The Ford Ka was the iconic turn-of-the-century bubble car – a Mini for the new millennium that was intended to be better looking and better engineered than the competition.
Introduced to the Australian market in 1999, its “cute” styling had been widely commented on since it began production in Europe in 1996. Ford had hoped that it would be a roaring success, but the small hatch market is crowded and it’s what’s beneath the bonnet and the price tag attached that are more important than looks alone. The Ka is a super-looking vehicle, but trying to convince the market that its assumed superiority should also translate to a bigger price tag proved to be quite a challenge for the manufacturer to meet.
The Ka was viewed by many as a successor to the popular Festiva and although that was not actually the case, it did of course invite many comparisons. Of course this meant that the Ka beat the Festiva hands down on every count, except of course on cost.
The Ka offers a single body style – a three-door hatch – and comes with plenty of added kit to set it apart from the competition, though little in the way of optional extras. Fuel economy is good, as you would expect for a small hatch of this type.
The Ka offers a single engine type, with manual transmission and a 1.3-litre engine giving 43kW of power. The engine was a throwback to the Ford Escort engine of the 1970s, albeit with a degree of modernisation, including plastic inlet manifold and electronic multi-point fuel injection. In comparison to more modern engine designs of the same era, however, such as the Toyota Echo’s 1.3-litre DOHC multi-valve, it was somewhat behind the game.
The ride is fine for a small hatch. It is zippy around town and runs well on the open road. Take to the hills, though, and you may find that you need to change down a gear or two in order to handle more than the average gradient. It has good handling that originates from the rear wheels, which are pushed right out to the far corners, providing a responsive feel that belies the relatively conservative power beneath the bonnet.
Solid front disc brakes and drum brakes to the rear do an average job in the absence of ABS, so its braking abilities are just fine for a car of this size while not being especially notable. Safety-wise the Ka boasts a number of structural features that are said to enhance driver and passenger safety, although an inspection by the NRMA Industry Research department identified several question marks around the frontal design, indicating possible higher-than-average crash repair costs.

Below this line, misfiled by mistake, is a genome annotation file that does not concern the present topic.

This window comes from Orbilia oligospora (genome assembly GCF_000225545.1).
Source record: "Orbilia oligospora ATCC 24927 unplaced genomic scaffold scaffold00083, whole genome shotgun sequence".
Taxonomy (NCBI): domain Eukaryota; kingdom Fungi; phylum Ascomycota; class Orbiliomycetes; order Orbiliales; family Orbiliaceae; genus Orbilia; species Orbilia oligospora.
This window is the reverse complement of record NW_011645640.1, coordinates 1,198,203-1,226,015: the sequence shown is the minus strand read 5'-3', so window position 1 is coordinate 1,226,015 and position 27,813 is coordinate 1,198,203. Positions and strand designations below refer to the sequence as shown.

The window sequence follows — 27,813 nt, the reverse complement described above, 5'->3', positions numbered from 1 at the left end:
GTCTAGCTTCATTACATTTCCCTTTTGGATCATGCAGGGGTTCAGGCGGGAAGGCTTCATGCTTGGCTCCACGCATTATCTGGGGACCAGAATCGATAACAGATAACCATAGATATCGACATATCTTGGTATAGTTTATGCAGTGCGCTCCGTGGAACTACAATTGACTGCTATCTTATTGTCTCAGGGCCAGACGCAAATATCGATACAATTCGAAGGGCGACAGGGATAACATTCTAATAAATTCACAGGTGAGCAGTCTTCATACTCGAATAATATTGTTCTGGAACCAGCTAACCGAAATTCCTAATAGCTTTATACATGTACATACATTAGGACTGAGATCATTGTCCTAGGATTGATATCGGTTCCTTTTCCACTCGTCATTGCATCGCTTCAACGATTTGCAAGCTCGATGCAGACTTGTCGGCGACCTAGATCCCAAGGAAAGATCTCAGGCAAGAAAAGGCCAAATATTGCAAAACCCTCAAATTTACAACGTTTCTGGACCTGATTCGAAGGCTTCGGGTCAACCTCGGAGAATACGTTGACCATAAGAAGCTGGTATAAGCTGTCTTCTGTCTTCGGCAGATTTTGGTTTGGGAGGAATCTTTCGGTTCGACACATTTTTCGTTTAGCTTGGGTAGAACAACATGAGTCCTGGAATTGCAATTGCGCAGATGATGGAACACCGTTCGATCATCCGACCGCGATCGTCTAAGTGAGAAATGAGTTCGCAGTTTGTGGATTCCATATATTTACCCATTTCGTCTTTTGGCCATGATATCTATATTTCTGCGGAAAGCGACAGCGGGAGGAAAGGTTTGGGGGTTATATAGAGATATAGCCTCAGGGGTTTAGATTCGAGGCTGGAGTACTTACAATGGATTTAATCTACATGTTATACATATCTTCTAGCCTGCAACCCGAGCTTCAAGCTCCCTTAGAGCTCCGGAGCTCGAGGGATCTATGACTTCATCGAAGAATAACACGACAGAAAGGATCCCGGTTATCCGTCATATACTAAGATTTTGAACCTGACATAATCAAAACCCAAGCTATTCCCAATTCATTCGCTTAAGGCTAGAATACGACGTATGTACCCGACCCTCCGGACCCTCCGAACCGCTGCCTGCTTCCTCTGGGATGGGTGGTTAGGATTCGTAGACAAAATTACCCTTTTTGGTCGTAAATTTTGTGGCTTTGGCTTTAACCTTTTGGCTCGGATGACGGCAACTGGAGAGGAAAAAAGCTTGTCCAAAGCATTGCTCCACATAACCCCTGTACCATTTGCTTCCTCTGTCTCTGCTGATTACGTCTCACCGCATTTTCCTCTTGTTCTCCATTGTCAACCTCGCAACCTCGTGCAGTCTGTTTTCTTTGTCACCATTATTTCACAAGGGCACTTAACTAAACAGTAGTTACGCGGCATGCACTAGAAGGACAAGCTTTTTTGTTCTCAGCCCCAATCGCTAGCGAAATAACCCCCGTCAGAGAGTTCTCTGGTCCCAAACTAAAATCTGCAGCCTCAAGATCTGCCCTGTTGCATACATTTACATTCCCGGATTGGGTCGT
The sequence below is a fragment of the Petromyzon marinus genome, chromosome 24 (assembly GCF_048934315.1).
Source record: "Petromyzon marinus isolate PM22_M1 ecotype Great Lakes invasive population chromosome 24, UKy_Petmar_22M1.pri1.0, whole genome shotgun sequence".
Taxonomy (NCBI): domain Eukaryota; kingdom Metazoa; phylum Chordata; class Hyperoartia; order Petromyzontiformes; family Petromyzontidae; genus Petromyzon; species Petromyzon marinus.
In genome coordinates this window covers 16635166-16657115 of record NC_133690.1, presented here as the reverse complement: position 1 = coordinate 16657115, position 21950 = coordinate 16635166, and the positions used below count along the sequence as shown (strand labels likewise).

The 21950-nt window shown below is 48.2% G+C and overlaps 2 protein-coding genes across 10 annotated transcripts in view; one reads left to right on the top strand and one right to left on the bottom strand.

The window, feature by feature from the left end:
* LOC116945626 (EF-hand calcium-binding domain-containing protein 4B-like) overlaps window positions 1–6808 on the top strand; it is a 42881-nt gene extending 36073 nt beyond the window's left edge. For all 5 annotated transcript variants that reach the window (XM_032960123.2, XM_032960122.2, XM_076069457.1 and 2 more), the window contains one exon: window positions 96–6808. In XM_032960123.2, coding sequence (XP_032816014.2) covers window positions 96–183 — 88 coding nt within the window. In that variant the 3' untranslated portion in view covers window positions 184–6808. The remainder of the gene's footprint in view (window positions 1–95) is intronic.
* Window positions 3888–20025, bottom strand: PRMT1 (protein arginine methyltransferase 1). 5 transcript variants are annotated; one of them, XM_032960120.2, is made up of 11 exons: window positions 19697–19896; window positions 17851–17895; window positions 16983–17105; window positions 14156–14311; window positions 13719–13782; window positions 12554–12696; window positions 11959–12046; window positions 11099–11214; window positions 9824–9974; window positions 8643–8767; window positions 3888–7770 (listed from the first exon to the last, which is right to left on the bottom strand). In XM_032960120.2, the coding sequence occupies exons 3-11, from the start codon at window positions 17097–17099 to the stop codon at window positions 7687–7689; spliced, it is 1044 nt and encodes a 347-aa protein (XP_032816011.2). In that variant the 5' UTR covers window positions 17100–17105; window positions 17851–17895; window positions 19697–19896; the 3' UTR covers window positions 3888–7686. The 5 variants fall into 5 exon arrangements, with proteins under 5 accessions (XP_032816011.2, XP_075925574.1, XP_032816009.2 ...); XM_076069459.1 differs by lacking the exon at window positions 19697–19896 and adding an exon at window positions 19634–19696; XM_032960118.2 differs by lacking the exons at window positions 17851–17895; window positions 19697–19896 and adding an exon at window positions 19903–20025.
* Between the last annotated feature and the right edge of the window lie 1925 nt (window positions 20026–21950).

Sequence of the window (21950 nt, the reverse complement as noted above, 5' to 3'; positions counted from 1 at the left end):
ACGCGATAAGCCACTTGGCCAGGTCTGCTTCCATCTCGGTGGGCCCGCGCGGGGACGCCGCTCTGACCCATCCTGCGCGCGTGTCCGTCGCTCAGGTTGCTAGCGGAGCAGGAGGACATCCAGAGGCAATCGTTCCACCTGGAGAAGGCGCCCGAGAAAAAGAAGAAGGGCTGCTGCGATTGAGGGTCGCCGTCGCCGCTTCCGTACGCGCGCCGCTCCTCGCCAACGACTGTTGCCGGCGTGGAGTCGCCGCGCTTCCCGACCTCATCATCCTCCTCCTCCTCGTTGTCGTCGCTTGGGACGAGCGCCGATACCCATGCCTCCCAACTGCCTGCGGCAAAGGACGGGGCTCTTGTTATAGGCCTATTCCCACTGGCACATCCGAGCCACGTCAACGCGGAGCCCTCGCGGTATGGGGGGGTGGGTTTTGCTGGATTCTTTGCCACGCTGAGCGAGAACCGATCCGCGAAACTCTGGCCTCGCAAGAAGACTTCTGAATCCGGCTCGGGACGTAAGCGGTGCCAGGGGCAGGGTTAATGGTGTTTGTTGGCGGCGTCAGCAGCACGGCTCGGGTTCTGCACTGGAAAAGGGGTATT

The interior provides plenty of legroom to the front, less so to the rear – but plenty enough for a couple of children or teens. The driving position offers little in the way of adjustment, with no steering wheel tilt or driver’s seat adjustment for height, so a test drive is vital to be sure it suits.
The Ford Ka is well equipped for a car of its type. It was offered with a choice of colour and few other options, including colour-coded bumpers. Air conditioning, dual airbags, a sunroof, power steering, a single-disc CD player, and an immobiliser for security were all fitted as standard, but it misses other pieces of kit that would help to make the drive more comfortable. You will not find models with extras such as antilock brakes, central locking, or power-operated windows and mirrors, because they were not offered.
The interior echoes the bold, curvy looks of the outer body styling. Luggage capacity in the boot is limited, but it can be increased by folding down the rear seat back.
Look for the models with body-coloured bumpers if you are considering buying an older-model Ka. They score higher on the aesthetics and will hold their value better than the models sporting charcoal grey bumpers.
The Ka competed in a crowded market at launch and still has a lot of competition. Ford’s own Festiva was not strictly its predecessor, but does draw comparison and beats the Ka strongly on price. If you are considering buying the Ka, others on your list may be the Toyota Starlet, Nissan Micra, Holden Barina, Hyundai Excel, and VW Polo, the last probably being the leading small hatch on the market, with plenty of style to back up its credentials.